Worse, very few observers have much doubt about what the next QDR is going to say. Anyone who is paying attention to what the Pentagon and the White House have been saying for the past couple of years could probably write it in a weekend. Climate change will survive, with maybe half as many pages as in 2010. The pivot toward Asia will be big, and therefore worthy of twice the space given over to the Arab Spring. Proliferation of WMDs will get between 15 and 20 mentions, while Special Operations Forces will vie with Air-Sea Battle (probably with a new name) for pride of place. The poor Marines and Army will try to get a few words in to justify their existence, despite the fact that the QDR is counting on someone’s waving over the world a magic wand that will do away with the kinds of conflicts that require land forces. I could go on, but you get the point.
How will we know if the QDR has gotten serious? For one thing, it will take a long hard look at how much longer we can base our naval strategy on carrier battle groups. While their utility will probably persist for the rest of this decade, they are rapidly becoming giant floating targets. Most of a carrier group’s combat power is already dedicated to defending itself rather than striking at an enemy. Before too long, carriers will be expending all their power fending off attacks, and even that is not likely to be sufficient.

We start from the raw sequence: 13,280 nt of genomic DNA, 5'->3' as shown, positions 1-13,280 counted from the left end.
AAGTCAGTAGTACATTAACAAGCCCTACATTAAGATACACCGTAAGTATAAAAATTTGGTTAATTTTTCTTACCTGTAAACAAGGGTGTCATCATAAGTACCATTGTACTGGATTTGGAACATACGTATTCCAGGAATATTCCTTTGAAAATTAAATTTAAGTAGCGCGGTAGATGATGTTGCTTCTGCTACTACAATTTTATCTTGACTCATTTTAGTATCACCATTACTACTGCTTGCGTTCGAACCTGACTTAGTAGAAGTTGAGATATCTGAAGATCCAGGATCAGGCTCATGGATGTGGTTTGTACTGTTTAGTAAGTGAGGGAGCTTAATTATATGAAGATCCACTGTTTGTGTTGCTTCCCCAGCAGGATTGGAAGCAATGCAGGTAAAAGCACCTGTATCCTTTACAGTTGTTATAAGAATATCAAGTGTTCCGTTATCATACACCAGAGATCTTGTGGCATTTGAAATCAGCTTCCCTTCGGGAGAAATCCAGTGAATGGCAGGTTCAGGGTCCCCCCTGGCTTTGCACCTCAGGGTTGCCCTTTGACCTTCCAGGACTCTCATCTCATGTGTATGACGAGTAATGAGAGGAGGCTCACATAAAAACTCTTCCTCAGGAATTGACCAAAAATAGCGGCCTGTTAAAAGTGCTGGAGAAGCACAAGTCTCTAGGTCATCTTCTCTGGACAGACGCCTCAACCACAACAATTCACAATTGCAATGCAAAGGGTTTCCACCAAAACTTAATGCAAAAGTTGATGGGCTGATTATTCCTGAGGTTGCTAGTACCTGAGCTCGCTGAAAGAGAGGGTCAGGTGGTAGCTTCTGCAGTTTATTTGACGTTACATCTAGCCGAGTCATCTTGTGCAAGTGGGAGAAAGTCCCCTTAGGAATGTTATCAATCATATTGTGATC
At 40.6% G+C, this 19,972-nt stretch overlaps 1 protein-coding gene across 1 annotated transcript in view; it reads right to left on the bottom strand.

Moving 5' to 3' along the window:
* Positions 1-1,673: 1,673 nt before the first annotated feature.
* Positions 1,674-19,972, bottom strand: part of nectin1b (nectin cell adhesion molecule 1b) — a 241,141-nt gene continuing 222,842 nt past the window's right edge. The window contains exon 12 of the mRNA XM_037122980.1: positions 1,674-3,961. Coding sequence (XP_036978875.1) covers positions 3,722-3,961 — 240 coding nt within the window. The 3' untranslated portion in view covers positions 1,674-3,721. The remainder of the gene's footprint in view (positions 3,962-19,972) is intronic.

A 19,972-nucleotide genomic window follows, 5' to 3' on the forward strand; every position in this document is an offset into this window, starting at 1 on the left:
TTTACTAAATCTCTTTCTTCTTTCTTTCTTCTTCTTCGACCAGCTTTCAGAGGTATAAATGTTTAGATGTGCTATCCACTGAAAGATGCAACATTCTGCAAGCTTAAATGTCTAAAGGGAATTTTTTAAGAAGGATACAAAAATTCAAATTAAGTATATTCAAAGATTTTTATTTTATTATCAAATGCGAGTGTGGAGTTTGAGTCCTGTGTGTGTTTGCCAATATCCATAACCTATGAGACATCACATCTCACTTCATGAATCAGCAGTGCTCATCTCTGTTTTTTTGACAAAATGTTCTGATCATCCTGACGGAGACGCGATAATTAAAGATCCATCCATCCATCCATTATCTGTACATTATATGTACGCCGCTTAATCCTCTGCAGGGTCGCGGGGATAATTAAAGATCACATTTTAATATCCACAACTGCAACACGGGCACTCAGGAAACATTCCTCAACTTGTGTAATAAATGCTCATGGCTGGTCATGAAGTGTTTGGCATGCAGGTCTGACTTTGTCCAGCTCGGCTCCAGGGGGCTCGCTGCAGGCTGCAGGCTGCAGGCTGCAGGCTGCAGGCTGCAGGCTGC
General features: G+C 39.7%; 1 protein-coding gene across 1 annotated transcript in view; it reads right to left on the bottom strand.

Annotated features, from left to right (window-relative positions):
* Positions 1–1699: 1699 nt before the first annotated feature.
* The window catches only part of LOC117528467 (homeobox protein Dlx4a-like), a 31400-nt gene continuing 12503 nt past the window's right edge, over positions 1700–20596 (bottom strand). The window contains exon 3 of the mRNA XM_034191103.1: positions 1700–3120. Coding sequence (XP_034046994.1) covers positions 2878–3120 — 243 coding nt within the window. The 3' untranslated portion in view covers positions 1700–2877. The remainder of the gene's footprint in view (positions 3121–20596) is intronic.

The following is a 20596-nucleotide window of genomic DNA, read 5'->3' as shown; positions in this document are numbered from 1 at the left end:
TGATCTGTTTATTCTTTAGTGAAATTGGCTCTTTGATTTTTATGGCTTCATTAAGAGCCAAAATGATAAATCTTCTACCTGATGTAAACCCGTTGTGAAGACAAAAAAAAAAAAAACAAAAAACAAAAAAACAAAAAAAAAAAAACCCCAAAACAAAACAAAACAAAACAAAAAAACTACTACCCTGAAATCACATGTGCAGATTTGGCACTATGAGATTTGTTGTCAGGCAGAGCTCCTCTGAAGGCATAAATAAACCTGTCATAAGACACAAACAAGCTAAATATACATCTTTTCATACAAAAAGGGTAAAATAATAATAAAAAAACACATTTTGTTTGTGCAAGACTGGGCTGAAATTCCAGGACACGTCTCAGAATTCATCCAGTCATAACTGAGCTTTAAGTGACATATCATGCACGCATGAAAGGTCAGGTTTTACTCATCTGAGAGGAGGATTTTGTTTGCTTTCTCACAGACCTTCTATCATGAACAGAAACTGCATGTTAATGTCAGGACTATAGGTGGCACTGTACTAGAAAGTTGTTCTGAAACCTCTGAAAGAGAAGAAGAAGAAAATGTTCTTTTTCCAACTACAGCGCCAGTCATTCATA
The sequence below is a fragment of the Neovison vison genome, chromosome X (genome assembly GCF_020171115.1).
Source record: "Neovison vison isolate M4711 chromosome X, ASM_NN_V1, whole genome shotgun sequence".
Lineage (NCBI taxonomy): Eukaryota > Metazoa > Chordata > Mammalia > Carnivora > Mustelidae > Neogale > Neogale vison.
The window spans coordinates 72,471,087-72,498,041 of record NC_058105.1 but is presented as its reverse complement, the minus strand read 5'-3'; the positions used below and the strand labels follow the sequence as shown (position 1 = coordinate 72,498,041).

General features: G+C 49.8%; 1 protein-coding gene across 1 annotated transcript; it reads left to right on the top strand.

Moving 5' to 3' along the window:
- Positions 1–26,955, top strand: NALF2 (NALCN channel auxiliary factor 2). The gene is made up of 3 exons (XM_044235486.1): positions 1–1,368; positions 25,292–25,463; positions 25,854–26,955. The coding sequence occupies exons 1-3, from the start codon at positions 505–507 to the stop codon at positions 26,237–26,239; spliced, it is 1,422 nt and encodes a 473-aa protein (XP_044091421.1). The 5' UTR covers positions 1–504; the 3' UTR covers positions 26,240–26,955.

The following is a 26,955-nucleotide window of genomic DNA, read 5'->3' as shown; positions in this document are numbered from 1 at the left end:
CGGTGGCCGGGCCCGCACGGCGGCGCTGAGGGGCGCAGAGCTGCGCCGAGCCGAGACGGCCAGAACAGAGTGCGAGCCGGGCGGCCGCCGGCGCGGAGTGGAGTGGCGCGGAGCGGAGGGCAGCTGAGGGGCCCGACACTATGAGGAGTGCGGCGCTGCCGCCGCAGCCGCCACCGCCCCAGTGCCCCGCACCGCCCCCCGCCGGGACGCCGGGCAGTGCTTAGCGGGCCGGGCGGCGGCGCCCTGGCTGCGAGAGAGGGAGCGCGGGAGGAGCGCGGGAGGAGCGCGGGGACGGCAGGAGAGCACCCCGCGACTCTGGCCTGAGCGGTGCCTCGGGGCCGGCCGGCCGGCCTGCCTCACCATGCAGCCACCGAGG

A serious QDR effort will also start weaning the Air Force off manned strike fighters. I understand that there are some circumstances still requiring a pilot to make decisions on the spot. But those instances are rarer than they were yesterday, and will be far rarer in a decade. A drone can fly farther, stay around longer, and strike with similar power at far less cost than a manned strike fighter. It is time to decide whether we need 2,000 F-35s for a trillion dollars, or 10,000 drones at half the price.
Finally, a real QDR will take a hard look at the world of 2035 and then base our strategy and recommended force structure on a realistic appraisal of what is coming at us. It will not depict the world it would prefer to operate in, so as to justify the Department of Defense’s current direction.
This kind of work cannot be done by a cast of thousands or even hundreds. This is a job for a dozen or so strategic thinkers, who are locked away for a couple of months far from Washington. Now we just have to discover the dozen folks willing to do the work, and suffer the slings and arrows a first-rate effort will surely attract.
— Jim Lacey is professor of strategic studies at the Marine Corps War College. He is the author, most recently, of the forthcoming Moment of Battle. The opinions in this article are entirely his own and do not represent those of the Department of Defense or any of its members.